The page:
- Difficulty making eye contact
- Difficulty dealing with changes in routine
- Hand-flapping and other repetitive behaviors
- Meltdowns or tantrums
According to findings from one recent study, these autistic symptoms and behaviors are primarily responsible for the social exclusion experienced by individuals with autism and their families. Given this data, many professionals direct their attention and interventions to changing the behaviors of autistic people. However, as a sociologist and a father, I have also learned to look at attitudinal barriers and social norms in the larger society. And at myself.
Hand-flapping is a good example of a repetitive behavior. We know that people with autism communicate in a variety of ways. Yet, many assume that because someone is non-verbal, they do not speak. Jimmy, like many autistic people, is verbal, but he also communicates by flapping his hands. He tends to do this when he feels passionate about something and gets excited. For instance, when we take him to church with us, he will start waving his hands and slapping them together when he hears a song that moves him.
Recently, I read a book titled Loud Hands. The book, written by over a dozen autistic adults from diverse backgrounds, defines loud hands as speaking and doing what comes naturally. It means not letting social norms stifle one’s behaviors.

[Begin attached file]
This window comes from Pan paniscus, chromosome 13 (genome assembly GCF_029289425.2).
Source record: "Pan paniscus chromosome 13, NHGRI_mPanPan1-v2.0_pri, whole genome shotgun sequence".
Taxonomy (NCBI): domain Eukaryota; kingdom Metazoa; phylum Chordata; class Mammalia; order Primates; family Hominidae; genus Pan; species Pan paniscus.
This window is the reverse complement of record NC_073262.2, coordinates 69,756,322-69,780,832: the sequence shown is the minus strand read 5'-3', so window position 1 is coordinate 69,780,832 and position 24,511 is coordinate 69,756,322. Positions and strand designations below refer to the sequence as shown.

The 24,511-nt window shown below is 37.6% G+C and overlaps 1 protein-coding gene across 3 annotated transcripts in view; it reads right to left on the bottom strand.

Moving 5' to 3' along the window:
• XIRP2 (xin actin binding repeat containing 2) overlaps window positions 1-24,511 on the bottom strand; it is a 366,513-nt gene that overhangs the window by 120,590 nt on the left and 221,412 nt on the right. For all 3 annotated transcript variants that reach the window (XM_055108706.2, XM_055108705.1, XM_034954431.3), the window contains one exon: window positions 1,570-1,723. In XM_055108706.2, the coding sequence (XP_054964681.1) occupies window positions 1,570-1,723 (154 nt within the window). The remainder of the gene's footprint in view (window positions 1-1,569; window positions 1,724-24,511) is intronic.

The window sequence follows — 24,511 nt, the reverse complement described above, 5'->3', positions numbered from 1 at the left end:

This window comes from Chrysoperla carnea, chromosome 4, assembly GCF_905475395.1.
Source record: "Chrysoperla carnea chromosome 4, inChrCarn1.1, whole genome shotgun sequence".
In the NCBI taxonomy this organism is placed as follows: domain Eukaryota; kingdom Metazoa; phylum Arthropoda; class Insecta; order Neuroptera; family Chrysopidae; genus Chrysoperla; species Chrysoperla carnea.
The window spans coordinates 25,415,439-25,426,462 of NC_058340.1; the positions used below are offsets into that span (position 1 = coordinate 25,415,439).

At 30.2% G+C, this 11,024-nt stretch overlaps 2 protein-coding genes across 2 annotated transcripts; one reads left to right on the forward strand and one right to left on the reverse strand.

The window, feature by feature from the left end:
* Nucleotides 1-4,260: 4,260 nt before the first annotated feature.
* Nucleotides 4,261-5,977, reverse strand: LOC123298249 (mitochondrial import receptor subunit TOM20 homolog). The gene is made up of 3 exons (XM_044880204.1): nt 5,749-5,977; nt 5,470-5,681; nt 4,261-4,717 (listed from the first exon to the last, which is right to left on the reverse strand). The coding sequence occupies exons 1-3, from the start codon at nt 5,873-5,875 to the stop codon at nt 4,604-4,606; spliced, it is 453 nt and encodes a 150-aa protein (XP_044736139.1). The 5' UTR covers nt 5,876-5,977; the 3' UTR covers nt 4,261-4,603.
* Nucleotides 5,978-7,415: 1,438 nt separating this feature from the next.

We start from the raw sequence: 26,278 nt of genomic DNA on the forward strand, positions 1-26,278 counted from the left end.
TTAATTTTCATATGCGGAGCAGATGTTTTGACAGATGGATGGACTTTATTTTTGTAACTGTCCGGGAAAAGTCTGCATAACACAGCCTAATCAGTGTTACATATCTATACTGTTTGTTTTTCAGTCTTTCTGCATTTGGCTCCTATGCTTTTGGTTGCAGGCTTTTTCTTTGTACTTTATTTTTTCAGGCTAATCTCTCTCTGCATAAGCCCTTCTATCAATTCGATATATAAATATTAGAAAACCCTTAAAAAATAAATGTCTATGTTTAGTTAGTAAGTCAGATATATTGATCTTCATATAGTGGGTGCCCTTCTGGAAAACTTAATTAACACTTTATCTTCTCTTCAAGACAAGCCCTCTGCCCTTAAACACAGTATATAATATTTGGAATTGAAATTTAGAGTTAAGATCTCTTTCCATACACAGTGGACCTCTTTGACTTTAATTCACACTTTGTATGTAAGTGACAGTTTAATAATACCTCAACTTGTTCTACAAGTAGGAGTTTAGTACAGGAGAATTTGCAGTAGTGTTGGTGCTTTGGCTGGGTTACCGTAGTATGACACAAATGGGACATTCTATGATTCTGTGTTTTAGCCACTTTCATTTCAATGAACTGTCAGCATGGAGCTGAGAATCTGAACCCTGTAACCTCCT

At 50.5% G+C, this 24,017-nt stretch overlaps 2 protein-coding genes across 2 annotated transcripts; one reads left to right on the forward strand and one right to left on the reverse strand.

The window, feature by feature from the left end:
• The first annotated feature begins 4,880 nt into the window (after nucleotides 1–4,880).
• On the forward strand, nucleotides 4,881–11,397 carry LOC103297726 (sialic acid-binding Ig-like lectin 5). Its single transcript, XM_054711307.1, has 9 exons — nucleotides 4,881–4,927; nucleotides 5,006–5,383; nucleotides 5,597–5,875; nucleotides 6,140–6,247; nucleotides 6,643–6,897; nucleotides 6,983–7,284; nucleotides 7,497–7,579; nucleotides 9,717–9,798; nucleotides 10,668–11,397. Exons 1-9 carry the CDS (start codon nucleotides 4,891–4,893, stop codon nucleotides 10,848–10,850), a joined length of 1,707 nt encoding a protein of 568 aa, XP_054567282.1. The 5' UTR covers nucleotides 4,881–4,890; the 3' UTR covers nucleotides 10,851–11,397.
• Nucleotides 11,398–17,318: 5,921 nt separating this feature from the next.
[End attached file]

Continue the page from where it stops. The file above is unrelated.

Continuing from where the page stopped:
When Jimmy flaps his hands in church, I used to be concerned about the noise and movements coming from my son. I was more concerned with Jimmy being a distraction, than with Jimmy praising the Lord and just being comfortable. When he started flapping, I would “tolerate” it for a while, but if it continued, I would gently rest my hands on his shoulder, letting him know that this behavior was not acceptable.
Loud Hands helped me realize that the issue is not Jimmy’s hands; rather, it is my hang-up with showing “proper” decorum in church, whatever that means. Indeed, our pastors (present and former), who are part of the book I am now writing about Jimmy and his family, told me how much they enjoy hearing from Jimmy during the service. Now, when Jimmy feels the music and expresses himself as only he can do, I smile and enjoy all that he brings to worship.
Yes, Jimmy has developed the ability to quiet his loud hands while he works at Walmart. But at home or church or on our long walks together, he enjoys communicating with his hands. And it sounds beautiful.
Please note: I am currently writing a book about my entire family and how we have grown over the years, in large part because of Jimmy. My son Jimmy is a middle-aged adult on the autism spectrum. The voices and perspectives of my two daughters and wife as well as other friends of Jimmy are included throughout. It is a real, uplifting, and remarkable story; one which I have wanted to share for a long time. The book will be published later this year.
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